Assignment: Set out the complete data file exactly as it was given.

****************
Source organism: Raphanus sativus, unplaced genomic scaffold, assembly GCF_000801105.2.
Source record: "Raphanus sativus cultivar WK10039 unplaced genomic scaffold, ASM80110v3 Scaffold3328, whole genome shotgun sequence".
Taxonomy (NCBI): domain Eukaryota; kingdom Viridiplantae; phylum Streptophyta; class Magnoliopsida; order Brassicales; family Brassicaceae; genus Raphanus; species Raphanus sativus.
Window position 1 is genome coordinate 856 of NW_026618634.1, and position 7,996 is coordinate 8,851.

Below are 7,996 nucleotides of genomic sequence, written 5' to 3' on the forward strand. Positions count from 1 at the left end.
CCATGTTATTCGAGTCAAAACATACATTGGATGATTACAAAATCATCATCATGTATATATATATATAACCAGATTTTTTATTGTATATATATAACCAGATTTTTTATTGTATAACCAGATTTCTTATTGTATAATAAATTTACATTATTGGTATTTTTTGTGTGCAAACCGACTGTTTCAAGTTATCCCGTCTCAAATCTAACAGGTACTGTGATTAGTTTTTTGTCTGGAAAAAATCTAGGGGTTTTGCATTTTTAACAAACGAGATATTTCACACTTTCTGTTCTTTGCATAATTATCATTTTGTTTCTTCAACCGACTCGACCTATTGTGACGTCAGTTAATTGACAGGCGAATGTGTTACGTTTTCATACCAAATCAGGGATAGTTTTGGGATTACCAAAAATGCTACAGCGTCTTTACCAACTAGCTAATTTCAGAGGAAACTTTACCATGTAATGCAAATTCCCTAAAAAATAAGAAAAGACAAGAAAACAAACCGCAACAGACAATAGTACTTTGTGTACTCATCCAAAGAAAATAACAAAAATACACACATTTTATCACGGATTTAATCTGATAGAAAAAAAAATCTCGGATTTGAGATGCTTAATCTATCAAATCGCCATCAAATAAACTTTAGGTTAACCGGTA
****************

Source organism: Raphanus sativus, unplaced genomic scaffold, assembly GCF_000801105.2.
Source record: "Raphanus sativus cultivar WK10039 unplaced genomic scaffold, ASM80110v3 Scaffold3328, whole genome shotgun sequence".
Taxonomy (NCBI): domain Eukaryota; kingdom Viridiplantae; phylum Streptophyta; class Magnoliopsida; order Brassicales; family Brassicaceae; genus Raphanus; species Raphanus sativus.
Window position 1 is genome coordinate 856 of NW_026618634.1, and position 7,996 is coordinate 8,851.

Below are 7,996 nucleotides of genomic sequence, written 5' to 3' on the forward strand. Positions count from 1 at the left end.
CCATGTTATTCGAGTCAAAACATACATTGGATGATTACAAAATCATCATCATGTATATATATATATAACCAGATTTTTTATTGTATATATATAACCAGATTTTTTATTGTATAACCAGATTTCTTATTGTATAATAAATTTACATTATTGGTATTTTTTGTGTGCAAACCGACTGTTTCAAGTTATCCCGTCTCAAATCTAACAGGTACTGTGATTAGTTTTTTGTCTGGAAAAAATCTAGGGGTTTTGCATTTTTAACAAACGAGATATTTCACACTTTCTGTTCTTTGCATAATTATCATTTTGTTTCTTCAACCGACTCGACCTATTGTGACGTCAGTTAATTGACAGGCGAATGTGTTACGTTTTCATACCAAATCAGGGATAGTTTTGGGATTACCAAAAATGCTACAGCGTCTTTACCAACTAGCTAATTTCAGAGGAAACTTTACCATGTAATGCAAATTCCCTAAAAAATAAGAAAAGACAAGAAAACAAACCGCAACAGACAATAGTACTTTGTGTACTCATCCAAAGAAAATAACAAAAATACACACATTTTATCACGGATTTAATCTGATAGAAAAAAAAATCTCGGATTTGAGATGCTTAATCTATCAAATCGCCATCAAATAAACTTTAGGTTAACCGGTA